New clinical trial is testing a ketamine skin cream for PTSD

The hope is that it’ll deliver the benefits of the drug — without causing hallucinations.

A biotech startup has begun trialing a topical ketamine treatment designed to alleviate the symptoms of post-traumatic stress disorder (PTSD) without causing hallucinogenic effects.

The challenge: PTSD is triggered by living through a scary or dangerous event, such as war, natural disaster, or domestic violence. Symptoms vary, but often include persistent flashbacks, nightmares, and severe anxiety that interrupts day-to-day life.

Each year, an estimated 3.6% of US adults experience PTSD, and there’s a significant need for new treatments as the standard options — antidepressants and psychotherapy — don’t work for up to 33% of people with the disorder.

The hallucinations and dissociative phenomena typically triggered by psychedelics could deter some people with PTSD from trying them.

The idea: Psychedelic drugs, such as MDMA, psilocybin, and ketamine, have shown promise in reducing the symptoms of PTSD in clinical trials, suggesting they could be the much-needed new line of treatment for people with the disorder.

Even if any of these substances is eventually approved to treat PTSD, though, the hallucinations and dissociative phenomena they typically trigger could deter some people from trying them.

Topical ketamine: Florida-based biotech startup Psycheceutical Bioscience is developing a PTSD treatment it believes will deliver the benefits of ketamine without any hallucinogenic effects.

The treatment — NeuroDirect ketamine — is in the form of a cream that is applied to the back of a patient’s neck. Compounds in the topical ketamine then pass through the skin and bind to nerve endings. 

This triggers neurochemical reactions that send nerve pulses to the brain, ideally providing therapeutic effects without causing hallucinations or feelings of disassociation.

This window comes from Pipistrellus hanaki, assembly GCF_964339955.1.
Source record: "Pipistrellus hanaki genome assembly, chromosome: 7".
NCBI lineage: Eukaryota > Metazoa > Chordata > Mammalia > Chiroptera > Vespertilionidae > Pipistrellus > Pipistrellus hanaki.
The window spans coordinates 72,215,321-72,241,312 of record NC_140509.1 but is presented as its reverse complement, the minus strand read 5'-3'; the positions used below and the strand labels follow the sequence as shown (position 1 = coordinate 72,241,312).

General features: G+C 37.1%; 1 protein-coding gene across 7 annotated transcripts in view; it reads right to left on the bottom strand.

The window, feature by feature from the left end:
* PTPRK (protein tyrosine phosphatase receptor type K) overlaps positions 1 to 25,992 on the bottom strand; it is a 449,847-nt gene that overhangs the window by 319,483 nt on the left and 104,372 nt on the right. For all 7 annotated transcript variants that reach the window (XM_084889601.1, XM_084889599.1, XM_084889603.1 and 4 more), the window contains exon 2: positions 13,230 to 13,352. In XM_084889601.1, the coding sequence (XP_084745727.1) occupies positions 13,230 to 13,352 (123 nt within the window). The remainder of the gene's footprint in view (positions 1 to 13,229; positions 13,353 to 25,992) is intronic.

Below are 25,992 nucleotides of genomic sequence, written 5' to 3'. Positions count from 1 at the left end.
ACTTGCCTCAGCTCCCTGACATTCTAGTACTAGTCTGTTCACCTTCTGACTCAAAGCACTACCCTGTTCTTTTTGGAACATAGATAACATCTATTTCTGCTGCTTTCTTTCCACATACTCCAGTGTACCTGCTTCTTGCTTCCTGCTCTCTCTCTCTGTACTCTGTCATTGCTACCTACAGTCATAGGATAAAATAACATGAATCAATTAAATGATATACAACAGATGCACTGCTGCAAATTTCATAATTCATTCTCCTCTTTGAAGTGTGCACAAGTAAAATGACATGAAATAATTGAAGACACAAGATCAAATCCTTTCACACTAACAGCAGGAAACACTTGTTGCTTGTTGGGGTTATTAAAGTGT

“No psychogenic effects, such as hallucinations or dissociative phenomena, were experienced by any patient.”

Psycheceutical Bioscience

The starting line: In March 2023, Psycheceutical reported the results of an observational preclinical study in which 100 people with hard-to-control depression, anxiety, and other PTSD-associated symptoms tried the topical ketamine.

The treatment reportedly began improving symptoms within 8 to 10 minutes, and more than 80% of the participants thought it was effective enough that they requested formal prescriptions to use the topical ketamine again at home.

“No psychogenic effects, such as hallucinations or dissociative phenomena, were experienced by any patient,” according to Psycheceutical. “To the contrary, patients indicated their thought processes were clearer, more focused, and that they were more keenly aware of surroundings.”

Looking ahead: While the data from the preclinical trial isn’t enough to determine whether or not the topical ketamine is a safe and effective PTSD treatment, Psycheceutical was encouraged by it and has now launched a phase 1 study in Australia. 

This time, its topical ketamine for PTSD will be administered to 24 healthy volunteers to test its safety and tolerability, as well as how it interacts with the body.

Larger trials with a placebo control group will be needed before the treatment could even be considered for approval, but Psycheceutical is hopeful its system will one day deliver the therapeutic benefits of psychedelics to people with PTSD who’d rather not trip in the name of better mental health.

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